Over the next 20 years the Van de Veldes produced a stream of vivid maritime works for their royal masters. It was, ironically, William III, another Dutchman, who ended their sojourn at Greenwich when he and his consort Mary became joint sovereigns. Father and son then took their business upriver to private patrons in central London.

The National Maritime Museum holds 1,400 Van de Velde drawings; 35 of them are hung here alongside 40 paintings to give an account of both their abilities and their practice. The pictures are handsomely dispersed throughout the Queen’s House, augmented by assorted nauticalia – carvings, scale-model ships and works by other marine painters.

The hanging makes clear how intertwined the Van de Veldes were with the monarchy they served. Both men had been among the crowds on the beach at Scheveningen in 1660: ‘Never had more people been seen together in Holland,’ said a contemporary – to witness Charles II’s embarkation to England after nine years in exile. Willem the Elder was on board the boat that carried Prince William and Princess Mary back to Holland after their marriage in Whitehall in 1677, and Willem the Younger was at Gravesend in 1689 to witness the return of Mary from Holland to join her husband and take up the English crown. The painters were both witnesses to and recorders of key moments in royal history.

 The ‘Resolution’ in a Gale Willem van de Velde the Younger

The ‘Resolution’ in a Gale (c. 1678), Willem van de Velde the Younger. National Maritime Museum, London

There is necessarily a degree of repetition in the pictures on show, a shuffling of ships with magnificently carved sterns at anchor or firing cannon in battle or running under lowering skies and toppling waves – while the Dutch preferred paintings of calm seas, the English liked theirs stormy. Individually, however, the pictures show both how refined were the skills of each man and the transformation that happened when they pooled their complementary abilities.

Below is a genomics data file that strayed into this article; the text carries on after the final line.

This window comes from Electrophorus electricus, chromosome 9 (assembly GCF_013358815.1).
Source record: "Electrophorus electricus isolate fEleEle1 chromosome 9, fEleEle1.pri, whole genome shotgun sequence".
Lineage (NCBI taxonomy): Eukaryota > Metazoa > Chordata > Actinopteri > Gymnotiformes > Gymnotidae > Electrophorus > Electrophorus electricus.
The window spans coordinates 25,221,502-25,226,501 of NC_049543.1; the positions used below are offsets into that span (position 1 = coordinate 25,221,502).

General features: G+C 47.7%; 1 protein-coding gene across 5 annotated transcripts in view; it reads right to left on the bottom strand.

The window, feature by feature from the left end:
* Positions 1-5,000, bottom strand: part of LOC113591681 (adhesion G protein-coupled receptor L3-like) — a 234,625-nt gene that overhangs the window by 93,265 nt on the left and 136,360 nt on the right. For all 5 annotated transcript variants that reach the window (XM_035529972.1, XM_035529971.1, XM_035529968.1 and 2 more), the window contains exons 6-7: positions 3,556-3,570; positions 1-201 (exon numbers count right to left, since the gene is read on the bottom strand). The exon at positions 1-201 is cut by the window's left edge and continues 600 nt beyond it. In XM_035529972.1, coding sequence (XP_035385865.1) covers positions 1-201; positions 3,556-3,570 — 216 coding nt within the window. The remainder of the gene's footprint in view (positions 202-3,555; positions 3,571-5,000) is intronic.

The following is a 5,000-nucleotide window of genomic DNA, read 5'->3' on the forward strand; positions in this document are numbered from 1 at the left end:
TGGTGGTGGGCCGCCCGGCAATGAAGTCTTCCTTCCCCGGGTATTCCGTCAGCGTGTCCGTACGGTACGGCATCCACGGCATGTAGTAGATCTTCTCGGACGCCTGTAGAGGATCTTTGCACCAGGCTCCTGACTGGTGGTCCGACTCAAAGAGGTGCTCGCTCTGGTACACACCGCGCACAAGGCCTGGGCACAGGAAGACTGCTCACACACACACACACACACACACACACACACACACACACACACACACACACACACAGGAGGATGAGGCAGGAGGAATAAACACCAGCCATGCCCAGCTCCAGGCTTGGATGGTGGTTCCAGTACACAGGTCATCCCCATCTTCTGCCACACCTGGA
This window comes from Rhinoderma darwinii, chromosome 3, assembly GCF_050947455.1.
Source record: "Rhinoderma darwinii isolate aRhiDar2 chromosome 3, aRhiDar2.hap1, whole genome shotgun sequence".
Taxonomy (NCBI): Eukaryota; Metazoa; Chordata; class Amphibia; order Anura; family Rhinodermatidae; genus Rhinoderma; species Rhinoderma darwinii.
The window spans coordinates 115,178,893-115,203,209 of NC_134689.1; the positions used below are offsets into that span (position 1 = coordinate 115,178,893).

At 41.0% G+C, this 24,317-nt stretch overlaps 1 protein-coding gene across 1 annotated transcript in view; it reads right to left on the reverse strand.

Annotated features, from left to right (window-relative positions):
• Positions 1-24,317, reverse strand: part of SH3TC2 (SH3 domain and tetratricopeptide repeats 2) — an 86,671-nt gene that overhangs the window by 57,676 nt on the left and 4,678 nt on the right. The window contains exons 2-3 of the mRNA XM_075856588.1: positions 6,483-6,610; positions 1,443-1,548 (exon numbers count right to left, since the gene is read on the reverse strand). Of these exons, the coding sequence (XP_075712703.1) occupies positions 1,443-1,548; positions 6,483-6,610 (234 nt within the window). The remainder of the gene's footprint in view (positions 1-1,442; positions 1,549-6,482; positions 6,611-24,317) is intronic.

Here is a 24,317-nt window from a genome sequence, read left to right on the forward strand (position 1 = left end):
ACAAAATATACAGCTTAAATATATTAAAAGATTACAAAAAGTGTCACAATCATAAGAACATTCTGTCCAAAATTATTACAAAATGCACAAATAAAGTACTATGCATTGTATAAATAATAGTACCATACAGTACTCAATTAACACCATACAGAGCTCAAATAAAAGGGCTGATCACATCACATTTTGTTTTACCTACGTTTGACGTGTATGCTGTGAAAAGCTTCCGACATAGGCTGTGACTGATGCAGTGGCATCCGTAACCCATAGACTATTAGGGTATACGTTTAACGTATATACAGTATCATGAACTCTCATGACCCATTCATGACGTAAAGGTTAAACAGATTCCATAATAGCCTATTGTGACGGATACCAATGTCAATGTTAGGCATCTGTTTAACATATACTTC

Willem the Elder’s gifts are nowhere better seen than in a series of penschilderijen – large pen-and-ink drawings on canvas laboriously prepared with a white ground – which mimic oversized etchings and in which sailors, ships, rigging and the staffage of ports are rendered in mesmerising miniaturist detail. His son’s great ability was to enlarge and aggrandise his father’s rapid sketches, so that these often cursory notations became full-fledged paintings, executed with fijnschilder finesse. Willem the Younger’s most bravura work, A Royal Visit to the Fleet in the Thames Estuary, 1672 (c. 1674–c. 94), fully three metres wide, commemorates the occasion of Charles II boarding his brother’s flagship for a council of war. Every inch is alive with incident – scudding clouds, agitated water and teeming ships. 

A Royal Visit to the Fleet in the Thames Estuary, 1672 (c. 1674–c. 94), Willem Van de Velde the Younger. © National Maritime Museum, London

It was paintings such as these that started England’s own tradition of maritime art, a point explicitly acknowledged by J.M.W. Turner when he said of a Van de Velde sea-piece: ‘This made me a painter.’

‘The Van de Veldes: Greenwich, Art and the Sea’ is at the Queen’s House, London, until 14 January 2024. 

From the April 2023 issue of Apollo. Preview and subscribe here.